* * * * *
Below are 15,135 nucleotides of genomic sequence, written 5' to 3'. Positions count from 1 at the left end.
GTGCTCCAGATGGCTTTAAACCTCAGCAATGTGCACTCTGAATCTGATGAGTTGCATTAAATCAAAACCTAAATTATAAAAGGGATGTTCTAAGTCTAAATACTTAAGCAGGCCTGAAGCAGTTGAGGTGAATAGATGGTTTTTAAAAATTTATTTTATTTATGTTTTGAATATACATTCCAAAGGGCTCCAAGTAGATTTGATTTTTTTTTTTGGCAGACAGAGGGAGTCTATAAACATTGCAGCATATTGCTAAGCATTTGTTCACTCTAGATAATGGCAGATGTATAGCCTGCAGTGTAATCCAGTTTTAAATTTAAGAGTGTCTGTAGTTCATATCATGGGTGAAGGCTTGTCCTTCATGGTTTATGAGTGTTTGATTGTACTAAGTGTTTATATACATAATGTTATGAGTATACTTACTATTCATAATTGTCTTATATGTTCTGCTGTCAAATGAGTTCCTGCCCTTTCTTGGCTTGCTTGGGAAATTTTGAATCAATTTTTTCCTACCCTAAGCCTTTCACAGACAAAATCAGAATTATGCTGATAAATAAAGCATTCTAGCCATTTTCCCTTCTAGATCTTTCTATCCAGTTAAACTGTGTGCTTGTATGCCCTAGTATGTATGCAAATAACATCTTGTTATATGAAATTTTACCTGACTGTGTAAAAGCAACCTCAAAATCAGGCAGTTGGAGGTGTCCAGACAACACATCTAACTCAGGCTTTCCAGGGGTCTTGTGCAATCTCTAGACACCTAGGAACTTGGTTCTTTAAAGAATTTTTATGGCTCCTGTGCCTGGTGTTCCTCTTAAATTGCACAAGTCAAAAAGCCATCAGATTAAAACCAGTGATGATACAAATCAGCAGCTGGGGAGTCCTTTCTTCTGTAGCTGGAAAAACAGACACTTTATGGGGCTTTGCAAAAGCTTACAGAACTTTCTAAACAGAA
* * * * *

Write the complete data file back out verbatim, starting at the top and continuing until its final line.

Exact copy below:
Below are 15,135 nucleotides of genomic sequence, written 5' to 3'. Positions count from 1 at the left end.
GTGCTCCAGATGGCTTTAAACCTCAGCAATGTGCACTCTGAATCTGATGAGTTGCATTAAATCAAAACCTAAATTATAAAAGGGATGTTCTAAGTCTAAATACTTAAGCAGGCCTGAAGCAGTTGAGGTGAATAGATGGTTTTTAAAAATTTATTTTATTTATGTTTTGAATATACATTCCAAAGGGCTCCAAGTAGATTTGATTTTTTTTTTTGGCAGACAGAGGGAGTCTATAAACATTGCAGCATATTGCTAAGCATTTGTTCACTCTAGATAATGGCAGATGTATAGCCTGCAGTGTAATCCAGTTTTAAATTTAAGAGTGTCTGTAGTTCATATCATGGGTGAAGGCTTGTCCTTCATGGTTTATGAGTGTTTGATTGTACTAAGTGTTTATATACATAATGTTATGAGTATACTTACTATTCATAATTGTCTTATATGTTCTGCTGTCAAATGAGTTCCTGCCCTTTCTTGGCTTGCTTGGGAAATTTTGAATCAATTTTTTCCTACCCTAAGCCTTTCACAGACAAAATCAGAATTATGCTGATAAATAAAGCATTCTAGCCATTTTCCCTTCTAGATCTTTCTATCCAGTTAAACTGTGTGCTTGTATGCCCTAGTATGTATGCAAATAACATCTTGTTATATGAAATTTTACCTGACTGTGTAAAAGCAACCTCAAAATCAGGCAGTTGGAGGTGTCCAGACAACACATCTAACTCAGGCTTTCCAGGGGTCTTGTGCAATCTCTAGACACCTAGGAACTTGGTTCTTTAAAGAATTTTTATGGCTCCTGTGCCTGGTGTTCCTCTTAAATTGCACAAGTCAAAAAGCCATCAGATTAAAACCAGTGATGATACAAATCAGCAGCTGGGGAGTCCTTTCTTCTGTAGCTGGAAAAACAGACACTTTATGGGGCTTTGCAAAAGCTTACAGAACTTTCTAAACAGAA